get rid of unary '-' operator
the unary '-' is a very odd case in the report and causes a lot of confusion.
to fix it we can
- make '-' part of the lexical syntax of numbers. so a '-' followed by digits is interpreted as a negative number
- get rid of all other special treatment of '-'
- people can use 'negate' if they want to negate non literals.
- the removal of n + k patterns will make this more attractive
This does introduce a syntactic oddity, namely that
-1is different from
- 1though syntax highlighting editors could make this distinction obvious.
It would no longer be possible to write
x-1to mean "x minus 1", instead it would mean "x applied to the literal -1", which is counter-intuitive. Also,
x - 1with spaces would have the "x minus 1" meaning.
In Haskell 98, '-' is explicitly excluded from right sections, so:
Prelude> :t (- 1) (- 1) :: (Num a) => a Prelude> :t (1 -) (1 -) :: (Num a) => a -> a
If we removed special treatment of '-', then these become symmetrical again. However it seems unintuitive that
(-x)is a right section of '-', but
(-1)is the literal -1.
Another motivation for lexing - as part of a numeric literal (or changing its precedence), from 2007-10-10 #haskell:
[09:33] < quicksilver> am I the only person who finds mod's behaviour with negative numbers stupid [09:34] < matthew-_> try rem then [09:34] < quicksilver> > (-4) `mod` 16 [09:34] < quicksilver> > (-4) `rem` 16 [09:34] < lambdabot> 12 [09:34] < lambdabot> -4 [09:34] < quicksilver> that's odd, that's not what my ghci did [09:34] < quicksilver> doh [09:34] < quicksilver> bracketing error :P [09:35] < quicksilver> mod does do what I expect, if I put the negative number in bracets [09:35] < quicksilver> I wouldn't expect 'unary minus' to have lower precedence that `mod` though [09:35] < sieni> > -4 `rem` 16 [09:35] < lambdabot> -4 [09:35] < sieni> oops [09:35] < sieni> > -4 `mod` 16 [09:35] < lambdabot> -4 [09:35] < quicksilver> sieni: yeah, that's what I did [09:36] < sieni> quicksilver: yeah I know, that has bitten me too :-) [09:36] < quicksilver> I always expect unary minus to bind tight [09:37] < osfameron> yeah, haskell's unary minus is surprisingly loose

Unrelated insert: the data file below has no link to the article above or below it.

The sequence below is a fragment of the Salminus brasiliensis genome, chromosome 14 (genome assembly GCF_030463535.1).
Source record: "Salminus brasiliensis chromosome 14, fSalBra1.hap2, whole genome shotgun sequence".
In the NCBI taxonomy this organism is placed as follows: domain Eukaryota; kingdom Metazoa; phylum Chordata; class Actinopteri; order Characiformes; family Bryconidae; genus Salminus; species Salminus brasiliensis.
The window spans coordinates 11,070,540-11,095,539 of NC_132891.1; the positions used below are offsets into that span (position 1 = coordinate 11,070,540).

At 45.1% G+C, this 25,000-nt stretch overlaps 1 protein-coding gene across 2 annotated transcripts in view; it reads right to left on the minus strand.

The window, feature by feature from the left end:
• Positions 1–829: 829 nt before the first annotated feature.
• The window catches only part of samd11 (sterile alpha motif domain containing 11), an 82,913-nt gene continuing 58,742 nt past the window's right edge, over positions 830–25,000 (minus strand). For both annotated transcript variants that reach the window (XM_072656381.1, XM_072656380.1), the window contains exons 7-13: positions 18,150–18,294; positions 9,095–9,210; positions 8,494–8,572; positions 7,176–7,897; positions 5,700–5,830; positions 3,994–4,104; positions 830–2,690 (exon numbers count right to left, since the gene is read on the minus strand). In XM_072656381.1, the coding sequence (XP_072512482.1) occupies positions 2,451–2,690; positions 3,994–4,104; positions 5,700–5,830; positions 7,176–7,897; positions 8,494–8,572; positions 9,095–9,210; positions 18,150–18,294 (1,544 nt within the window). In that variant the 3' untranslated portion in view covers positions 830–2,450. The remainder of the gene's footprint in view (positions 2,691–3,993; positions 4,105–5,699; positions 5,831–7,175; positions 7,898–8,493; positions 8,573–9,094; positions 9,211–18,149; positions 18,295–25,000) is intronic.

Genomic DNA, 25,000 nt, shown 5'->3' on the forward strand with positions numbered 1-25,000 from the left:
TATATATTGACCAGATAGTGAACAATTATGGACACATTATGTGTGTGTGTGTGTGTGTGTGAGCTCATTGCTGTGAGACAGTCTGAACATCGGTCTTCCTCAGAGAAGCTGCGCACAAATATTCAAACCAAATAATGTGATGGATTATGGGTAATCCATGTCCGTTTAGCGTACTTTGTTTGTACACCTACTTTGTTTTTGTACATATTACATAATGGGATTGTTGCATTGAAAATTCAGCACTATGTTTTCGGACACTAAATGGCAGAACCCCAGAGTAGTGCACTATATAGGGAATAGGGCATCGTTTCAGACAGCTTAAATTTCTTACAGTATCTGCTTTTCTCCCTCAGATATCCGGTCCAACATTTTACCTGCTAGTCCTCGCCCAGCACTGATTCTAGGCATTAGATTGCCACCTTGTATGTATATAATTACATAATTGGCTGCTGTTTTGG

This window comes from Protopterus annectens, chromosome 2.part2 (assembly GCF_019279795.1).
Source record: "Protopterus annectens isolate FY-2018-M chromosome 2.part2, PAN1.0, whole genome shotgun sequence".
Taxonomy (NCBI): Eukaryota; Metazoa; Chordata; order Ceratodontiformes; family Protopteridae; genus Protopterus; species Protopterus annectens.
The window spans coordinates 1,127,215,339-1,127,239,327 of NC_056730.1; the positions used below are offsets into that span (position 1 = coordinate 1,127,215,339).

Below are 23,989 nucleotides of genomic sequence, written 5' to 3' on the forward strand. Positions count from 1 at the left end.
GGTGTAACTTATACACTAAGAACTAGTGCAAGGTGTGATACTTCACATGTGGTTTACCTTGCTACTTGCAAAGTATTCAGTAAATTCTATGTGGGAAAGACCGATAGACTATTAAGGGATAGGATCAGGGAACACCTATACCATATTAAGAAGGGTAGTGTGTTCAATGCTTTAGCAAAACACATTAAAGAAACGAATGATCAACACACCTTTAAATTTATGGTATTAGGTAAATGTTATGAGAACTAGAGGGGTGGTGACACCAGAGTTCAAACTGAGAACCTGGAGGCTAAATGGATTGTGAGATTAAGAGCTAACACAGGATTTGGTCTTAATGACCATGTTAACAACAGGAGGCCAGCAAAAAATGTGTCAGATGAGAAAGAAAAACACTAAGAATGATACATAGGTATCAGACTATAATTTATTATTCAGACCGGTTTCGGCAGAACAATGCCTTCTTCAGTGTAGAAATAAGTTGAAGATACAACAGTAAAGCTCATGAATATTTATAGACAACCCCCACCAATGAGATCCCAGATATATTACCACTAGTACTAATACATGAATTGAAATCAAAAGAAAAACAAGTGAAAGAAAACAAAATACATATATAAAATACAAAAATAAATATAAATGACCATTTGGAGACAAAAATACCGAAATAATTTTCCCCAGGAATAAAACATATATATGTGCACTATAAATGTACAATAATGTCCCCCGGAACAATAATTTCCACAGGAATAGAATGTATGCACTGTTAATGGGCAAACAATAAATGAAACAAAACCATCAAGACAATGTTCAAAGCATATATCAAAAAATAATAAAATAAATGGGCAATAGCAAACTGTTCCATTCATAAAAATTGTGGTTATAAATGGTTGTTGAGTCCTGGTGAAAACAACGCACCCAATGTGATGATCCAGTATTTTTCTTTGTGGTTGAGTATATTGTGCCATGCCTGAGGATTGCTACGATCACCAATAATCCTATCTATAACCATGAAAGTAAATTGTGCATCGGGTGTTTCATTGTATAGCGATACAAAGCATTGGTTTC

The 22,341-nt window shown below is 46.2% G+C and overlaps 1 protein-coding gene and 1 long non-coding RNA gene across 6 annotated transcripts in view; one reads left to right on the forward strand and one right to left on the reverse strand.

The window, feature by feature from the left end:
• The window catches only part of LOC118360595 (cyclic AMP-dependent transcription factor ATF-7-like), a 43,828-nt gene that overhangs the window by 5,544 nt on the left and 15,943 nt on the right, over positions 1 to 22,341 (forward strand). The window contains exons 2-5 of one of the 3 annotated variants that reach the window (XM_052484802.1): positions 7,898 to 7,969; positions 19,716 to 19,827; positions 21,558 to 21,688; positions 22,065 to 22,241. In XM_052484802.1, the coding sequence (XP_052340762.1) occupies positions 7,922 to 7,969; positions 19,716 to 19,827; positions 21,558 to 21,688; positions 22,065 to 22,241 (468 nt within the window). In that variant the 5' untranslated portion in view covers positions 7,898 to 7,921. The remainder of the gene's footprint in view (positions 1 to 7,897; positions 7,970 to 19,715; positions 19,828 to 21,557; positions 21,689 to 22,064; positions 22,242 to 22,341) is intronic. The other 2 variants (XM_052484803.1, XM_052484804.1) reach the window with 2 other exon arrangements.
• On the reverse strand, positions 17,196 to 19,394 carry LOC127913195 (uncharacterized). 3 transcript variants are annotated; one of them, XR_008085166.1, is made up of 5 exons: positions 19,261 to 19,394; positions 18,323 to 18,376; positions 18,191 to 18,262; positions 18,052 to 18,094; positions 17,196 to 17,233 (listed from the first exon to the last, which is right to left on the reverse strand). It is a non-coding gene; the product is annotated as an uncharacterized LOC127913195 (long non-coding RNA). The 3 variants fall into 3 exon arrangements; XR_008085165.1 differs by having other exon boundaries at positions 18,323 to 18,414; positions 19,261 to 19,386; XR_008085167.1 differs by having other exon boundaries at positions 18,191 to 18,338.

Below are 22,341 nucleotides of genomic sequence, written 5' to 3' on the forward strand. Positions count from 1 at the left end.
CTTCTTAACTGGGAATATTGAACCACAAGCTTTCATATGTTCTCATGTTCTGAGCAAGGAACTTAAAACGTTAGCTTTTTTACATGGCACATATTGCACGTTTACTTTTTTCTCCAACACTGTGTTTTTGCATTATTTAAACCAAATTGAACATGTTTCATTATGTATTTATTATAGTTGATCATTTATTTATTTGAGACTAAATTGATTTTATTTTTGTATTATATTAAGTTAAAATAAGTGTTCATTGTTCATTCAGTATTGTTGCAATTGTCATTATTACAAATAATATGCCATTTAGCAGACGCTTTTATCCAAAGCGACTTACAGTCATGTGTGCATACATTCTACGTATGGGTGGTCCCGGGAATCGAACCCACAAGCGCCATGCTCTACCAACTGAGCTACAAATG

haskell-src-exts, haskell-src, and HLint have been using a unary minus that binds tighter than any other infix operator, and have never encountered any problems with it: http://www.haskell.org/pipermail/haskell-prime/2009-August/002955.html.